Responsive Web Design for Internet Retailers
A new way of designing websites makes it more likely that your site will display accurately no matter whether you’re viewing it on a computer, a tablet, or a smartphone. We talk to one of the leaders of this movement. By Jimmy Guterman
In the early days of the web, designers of Internet retailing sites often had to design multiple versions of websites. Each browser rendered text differently. Without multiple designs, vendors couldn’t be sure that potential customers could use their sites. The development of standards reduced that problem considerably, but in recent years, with the proliferation of web-enabled smartphones, tablets, and customized devices – as well as apps intended for each of those new platforms – it’s getting harder to make sure that a site will work everywhere. And the last thing Internet retailers on tight budgets want to do is pay a web designer for doing the same work twice or three times.
Sometimes an ecommerce site does need to be customized for some platforms and not for others. For example, it makes sense for a site that sells Android apps to work on Android phones; it doesn’t make sense to redesign it to work on a Blackberry or an iPad. But most of the time Internet retailers want to make it as easy as possible for their customers and want their transactions to occur directly in a web browser. Customers want that too, apparently: A study released earlier this month by Nielsen Wire finds that, even on tablets and phones, people prefer to shop on websites, not apps. So how will retailers meet customers on mobile platforms without rebuilding their sites from scratch so they work on smaller, different-shaped screens?
David Sleight runs Stuntbox, a design and usability experience consultancy based in Brooklyn. He’s among the leading proponents of responsive web design and we spoke to him about how businesses can take advantage of responsive web design.
It must be more work making a site truly responsive. Is it more expensive for Internet retailers to build a responsive website than a regular one?
Over the past year, responsive has become the intelligent default for building a new website. Responsive requires a little more cost upfront, but that slight increase upfront saves a lot of money to support endless platforms. Responsive avoids a lot of downstream costs. There’s no reason for a small business to commission a separate mobile site when it can do responsive design and get it all done once.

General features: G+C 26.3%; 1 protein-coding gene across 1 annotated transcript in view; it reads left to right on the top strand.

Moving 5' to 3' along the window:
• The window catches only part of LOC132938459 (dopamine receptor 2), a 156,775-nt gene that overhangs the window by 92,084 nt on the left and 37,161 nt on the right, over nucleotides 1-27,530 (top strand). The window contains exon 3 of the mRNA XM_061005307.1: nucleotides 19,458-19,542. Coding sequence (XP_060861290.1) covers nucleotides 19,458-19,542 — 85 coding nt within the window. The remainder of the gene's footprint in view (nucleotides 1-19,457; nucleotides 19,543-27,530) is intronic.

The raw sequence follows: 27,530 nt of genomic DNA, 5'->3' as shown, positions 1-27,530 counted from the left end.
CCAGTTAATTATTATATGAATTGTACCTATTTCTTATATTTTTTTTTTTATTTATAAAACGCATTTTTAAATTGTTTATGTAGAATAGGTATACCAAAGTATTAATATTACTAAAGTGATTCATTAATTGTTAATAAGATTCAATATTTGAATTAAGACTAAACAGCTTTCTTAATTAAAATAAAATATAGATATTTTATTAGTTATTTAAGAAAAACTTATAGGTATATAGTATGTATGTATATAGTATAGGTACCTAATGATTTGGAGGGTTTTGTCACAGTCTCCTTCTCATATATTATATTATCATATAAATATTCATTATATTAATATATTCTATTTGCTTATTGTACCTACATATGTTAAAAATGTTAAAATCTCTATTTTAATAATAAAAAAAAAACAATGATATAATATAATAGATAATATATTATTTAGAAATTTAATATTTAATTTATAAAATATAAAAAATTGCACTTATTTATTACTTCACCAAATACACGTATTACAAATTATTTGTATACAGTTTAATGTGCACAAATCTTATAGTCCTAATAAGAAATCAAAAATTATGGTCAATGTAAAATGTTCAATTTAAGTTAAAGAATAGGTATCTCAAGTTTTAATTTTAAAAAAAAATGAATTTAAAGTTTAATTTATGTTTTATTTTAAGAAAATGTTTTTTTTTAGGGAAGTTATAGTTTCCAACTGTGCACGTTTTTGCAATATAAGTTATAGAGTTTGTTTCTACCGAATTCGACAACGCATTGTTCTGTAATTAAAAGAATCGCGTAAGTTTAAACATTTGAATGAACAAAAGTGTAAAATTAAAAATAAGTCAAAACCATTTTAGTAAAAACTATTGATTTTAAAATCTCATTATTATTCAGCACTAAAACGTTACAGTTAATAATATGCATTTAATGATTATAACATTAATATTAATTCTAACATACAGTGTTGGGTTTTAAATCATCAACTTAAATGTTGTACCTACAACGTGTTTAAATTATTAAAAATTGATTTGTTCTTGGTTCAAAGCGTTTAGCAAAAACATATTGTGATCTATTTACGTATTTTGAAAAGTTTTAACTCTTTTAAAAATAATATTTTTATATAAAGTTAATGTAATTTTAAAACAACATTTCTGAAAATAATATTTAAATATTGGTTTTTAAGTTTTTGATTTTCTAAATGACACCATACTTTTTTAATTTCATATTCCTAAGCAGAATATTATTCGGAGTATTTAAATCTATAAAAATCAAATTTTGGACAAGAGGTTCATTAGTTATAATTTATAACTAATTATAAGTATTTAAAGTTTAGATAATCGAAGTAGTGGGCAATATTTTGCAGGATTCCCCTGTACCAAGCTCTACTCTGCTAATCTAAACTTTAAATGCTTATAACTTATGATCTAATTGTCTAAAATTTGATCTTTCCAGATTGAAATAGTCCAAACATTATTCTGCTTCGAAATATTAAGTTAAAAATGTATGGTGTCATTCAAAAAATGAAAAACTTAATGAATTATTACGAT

You say a little more cost upfront. How much more should Internet retailers estimate?
About 15%. For that, you can have a site that will work in multiple sizes, including some that aren’t here yet. Using responsive design, you’ll be prepared for all sorts of devices. You don't have to know in advance what device people will be using to get to your site.
Are there any instances in which a responsive site is not what an Internet retailer might want?
Some companies do want a stripped-down m.corp.com site, but that’s going away, and it’s not ecommerce sites that want that. Think of the web as a baseline, a starting point. For a finite investment, you can guarantee that your site will work on the broadest range of devices, in the broadest range of places.
Sometimes you do have to build an app for a specific platform. That’s when you want the site or the store to do things that only a platform app can do. For example, if you want to run something on the iPhone that integrates with the Notification Center, you can only do that in an app. Websites can’t do that, at least not yet. But those are specialized situations. If you start with the web first, you can use responsive and be sure that you can be everywhere.
The views and opinions expressed in this article are those of the author and do not necessarily reflect the views and opinions of FedEx.
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